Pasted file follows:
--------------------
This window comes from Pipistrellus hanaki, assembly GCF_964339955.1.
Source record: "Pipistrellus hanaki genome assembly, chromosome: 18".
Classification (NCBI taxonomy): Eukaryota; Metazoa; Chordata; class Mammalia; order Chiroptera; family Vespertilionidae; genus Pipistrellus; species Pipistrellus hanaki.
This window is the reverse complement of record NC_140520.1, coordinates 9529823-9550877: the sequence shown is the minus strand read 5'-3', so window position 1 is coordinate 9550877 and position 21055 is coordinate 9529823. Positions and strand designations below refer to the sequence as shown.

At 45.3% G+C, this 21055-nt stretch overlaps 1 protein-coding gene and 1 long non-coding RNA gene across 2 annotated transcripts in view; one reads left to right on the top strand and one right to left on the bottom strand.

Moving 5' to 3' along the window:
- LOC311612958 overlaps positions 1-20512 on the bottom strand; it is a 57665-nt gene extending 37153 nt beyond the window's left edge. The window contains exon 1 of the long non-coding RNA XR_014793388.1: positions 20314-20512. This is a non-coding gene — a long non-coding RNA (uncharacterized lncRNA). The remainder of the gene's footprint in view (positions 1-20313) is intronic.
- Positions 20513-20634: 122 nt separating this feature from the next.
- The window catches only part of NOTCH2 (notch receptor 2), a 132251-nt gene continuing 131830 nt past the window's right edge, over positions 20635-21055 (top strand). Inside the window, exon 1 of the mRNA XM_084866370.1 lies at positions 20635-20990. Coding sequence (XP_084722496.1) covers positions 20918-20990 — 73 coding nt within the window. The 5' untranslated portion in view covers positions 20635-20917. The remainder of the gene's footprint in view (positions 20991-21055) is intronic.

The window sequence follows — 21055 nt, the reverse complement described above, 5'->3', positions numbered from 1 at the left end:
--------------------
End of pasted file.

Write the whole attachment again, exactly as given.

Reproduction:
This window comes from Pipistrellus hanaki, assembly GCF_964339955.1.
Source record: "Pipistrellus hanaki genome assembly, chromosome: 18".
Classification (NCBI taxonomy): Eukaryota; Metazoa; Chordata; class Mammalia; order Chiroptera; family Vespertilionidae; genus Pipistrellus; species Pipistrellus hanaki.
This window is the reverse complement of record NC_140520.1, coordinates 9529823-9550877: the sequence shown is the minus strand read 5'-3', so window position 1 is coordinate 9550877 and position 21055 is coordinate 9529823. Positions and strand designations below refer to the sequence as shown.

At 45.3% G+C, this 21055-nt stretch overlaps 1 protein-coding gene and 1 long non-coding RNA gene across 2 annotated transcripts in view; one reads left to right on the top strand and one right to left on the bottom strand.

Moving 5' to 3' along the window:
- LOC311612958 overlaps positions 1-20512 on the bottom strand; it is a 57665-nt gene extending 37153 nt beyond the window's left edge. The window contains exon 1 of the long non-coding RNA XR_014793388.1: positions 20314-20512. This is a non-coding gene — a long non-coding RNA (uncharacterized lncRNA). The remainder of the gene's footprint in view (positions 1-20313) is intronic.
- Positions 20513-20634: 122 nt separating this feature from the next.
- The window catches only part of NOTCH2 (notch receptor 2), a 132251-nt gene continuing 131830 nt past the window's right edge, over positions 20635-21055 (top strand). Inside the window, exon 1 of the mRNA XM_084866370.1 lies at positions 20635-20990. Coding sequence (XP_084722496.1) covers positions 20918-20990 — 73 coding nt within the window. The 5' untranslated portion in view covers positions 20635-20917. The remainder of the gene's footprint in view (positions 20991-21055) is intronic.

The window sequence follows — 21055 nt, the reverse complement described above, 5'->3', positions numbered from 1 at the left end: